There comes a point in time at which every parent is forced to answer the one question they have been avoiding since the day their children were born.
When my children started racing toward their teen years, I knew my day would come. I knew I was about to be faced with the most difficult question a child will ask a parent. I knew I was going to have to come up with some sort of honest answer for them. I promised myself that when my day came, I was going to be as open and honest as I possibly could, without giving away too many of the more sordid details.
Two weeks ago, it finally happened.
My children asked me THE question.
They asked me, “Are we there yet?”
(Well, what did you think I was talking about?)
For years, my wife and I had been discussing the possibility of taking a family vacation together, something we hadn’t done since our son Max was born in 2007. Every time we discussed the possibility of taking a vacation, however, we kept asking ourselves the same three questions: Do we have enough money? Can we find the time? Should we take our children with us?
Eventually, however, we were able to save a little money (well, that and the fact we were able to find ways to circumvent child labor laws), we managed to set aside the time and, finally, we decided the kids deserved to go on vacation with us (I mean, all that work we had them doing in shady factories and coal mines probably earned them something, right?)
It wasn’t a particularly extravagant vacation — three days in beautiful Sandusky — but we considered it a “practice vacation” that hopefully would go well enough for us to consider a more elaborate (a nice way of saying “expensive”) vacation down the road. Given that we had never been on a vacation together as a family before, we didn’t want our first time to be something too extravagant — the French Riviera will just have to wait for the Fongs’ arrival.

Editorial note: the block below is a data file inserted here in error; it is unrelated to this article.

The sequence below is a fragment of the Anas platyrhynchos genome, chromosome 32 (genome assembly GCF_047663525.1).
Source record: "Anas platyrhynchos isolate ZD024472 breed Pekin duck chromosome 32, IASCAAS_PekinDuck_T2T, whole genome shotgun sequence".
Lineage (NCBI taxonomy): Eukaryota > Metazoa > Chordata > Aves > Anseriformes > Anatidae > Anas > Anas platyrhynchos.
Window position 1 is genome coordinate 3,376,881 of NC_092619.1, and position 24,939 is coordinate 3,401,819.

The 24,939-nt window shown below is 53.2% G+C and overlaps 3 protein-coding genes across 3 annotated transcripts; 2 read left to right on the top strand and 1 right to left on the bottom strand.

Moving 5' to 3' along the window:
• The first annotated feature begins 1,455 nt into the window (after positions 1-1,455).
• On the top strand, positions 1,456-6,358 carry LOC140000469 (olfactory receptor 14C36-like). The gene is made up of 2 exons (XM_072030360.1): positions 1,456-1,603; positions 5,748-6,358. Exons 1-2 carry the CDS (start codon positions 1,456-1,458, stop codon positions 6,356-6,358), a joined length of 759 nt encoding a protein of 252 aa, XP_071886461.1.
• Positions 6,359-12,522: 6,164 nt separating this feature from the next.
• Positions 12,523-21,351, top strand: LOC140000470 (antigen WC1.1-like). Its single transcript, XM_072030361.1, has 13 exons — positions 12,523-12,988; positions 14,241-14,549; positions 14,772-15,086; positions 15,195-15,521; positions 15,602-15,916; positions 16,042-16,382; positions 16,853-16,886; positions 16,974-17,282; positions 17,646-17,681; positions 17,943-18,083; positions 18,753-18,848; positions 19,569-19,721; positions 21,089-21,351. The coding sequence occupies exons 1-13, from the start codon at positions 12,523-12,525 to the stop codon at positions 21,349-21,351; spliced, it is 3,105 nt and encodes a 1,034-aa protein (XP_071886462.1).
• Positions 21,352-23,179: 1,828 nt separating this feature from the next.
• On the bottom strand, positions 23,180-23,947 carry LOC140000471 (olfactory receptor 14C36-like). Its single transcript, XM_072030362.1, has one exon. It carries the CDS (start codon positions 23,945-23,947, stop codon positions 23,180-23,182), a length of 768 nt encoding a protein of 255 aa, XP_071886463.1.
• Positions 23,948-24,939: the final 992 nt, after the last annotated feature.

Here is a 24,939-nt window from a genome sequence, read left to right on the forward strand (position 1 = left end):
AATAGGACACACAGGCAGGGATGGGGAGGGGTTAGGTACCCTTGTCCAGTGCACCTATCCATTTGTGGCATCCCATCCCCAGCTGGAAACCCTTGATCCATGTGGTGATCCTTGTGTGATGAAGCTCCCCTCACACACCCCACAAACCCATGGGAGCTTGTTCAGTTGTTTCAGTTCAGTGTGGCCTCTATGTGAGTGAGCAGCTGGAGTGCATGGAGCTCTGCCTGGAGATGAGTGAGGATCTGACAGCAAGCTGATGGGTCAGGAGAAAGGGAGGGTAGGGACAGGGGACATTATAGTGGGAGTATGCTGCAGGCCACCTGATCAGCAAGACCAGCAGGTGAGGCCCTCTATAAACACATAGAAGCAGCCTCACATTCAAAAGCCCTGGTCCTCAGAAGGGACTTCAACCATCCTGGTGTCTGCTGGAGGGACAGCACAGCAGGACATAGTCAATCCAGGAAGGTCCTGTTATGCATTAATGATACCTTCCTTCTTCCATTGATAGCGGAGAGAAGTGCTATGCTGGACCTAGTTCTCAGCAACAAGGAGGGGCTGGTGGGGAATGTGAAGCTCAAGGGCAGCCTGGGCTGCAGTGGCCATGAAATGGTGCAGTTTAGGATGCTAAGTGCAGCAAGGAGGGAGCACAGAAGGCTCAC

And that’s how I found myself packed into the family minivan with my lovely wife and our two children making the nearly four-hour drive to Lake Erie.
The drive itself wasn’t too bad, actually … for the first 30 minutes. From that point on, however, the requests became pretty relentless — particularly for my wife, who was driving. Someone had to go to the bathroom. Someone was hungry. Someone was thirsty. Someone wanted to play another game of “I Spy” (perhaps the worst car ride game ever created). Someone wanted to know how long it would be before we got there.
The kids’ requests could be a pain for my wife from time to time, too.
Two stops for food and four stops to use roadside restroom facilities later, however, we did make our way to Sandusky. We spent our first day at Put in Bay, which — from what some people have told me — is a lot like Ohio’s version of Daytona Beach at spring break, only with older, fatter versions of fraternity guys gone wild.
Well, it turns out it’s not that way on Thursdays, and certainly not that way if you are with small children and looking to avoid certain establishments. We cruised around on a tame golf cart, visited tame monuments, swam in a tame pool, explored a tame cave and had a tame dinner overlooking the lake.
It was, in a word, tame.
If I were going to describe the first day of our vacation as tame, I would describe the second day of our vacation — which took place at Cedar Point — as “painful.” You know, there was a time in my life I enjoyed riding roller coasters. Those days were probably 10 years and 40 pounds ago, however. These days, however, roller coasters make me hurt. A lot.
Lucky for me, my kids wanted to ride every single on in the park. Which hurt. A lot.
Our last day was spent at Kelleys Island, which does not, in fact, hurt. We spent most of our day laying on the sandy beach … or, in my case, under the beach. See, I had lost a bet to my lovely wife the day before, which meant she got to bury me in the sand during our beach excursion. And that’s how I ended up buried, from neck to ankle — my head sticking out one end, my feet out the other — under a massive pile of sand … much to my wife’s apparent amusement.
Fortunately, however, she dug me out before it was time to go — although I’m sure she was tempted not to.
It’s OK, though … I asked her, “Are we home yet?” every 10 minutes the entire ride home.
Reach David Fong firstname.lastname@example.org; follow him on Twitter @thefong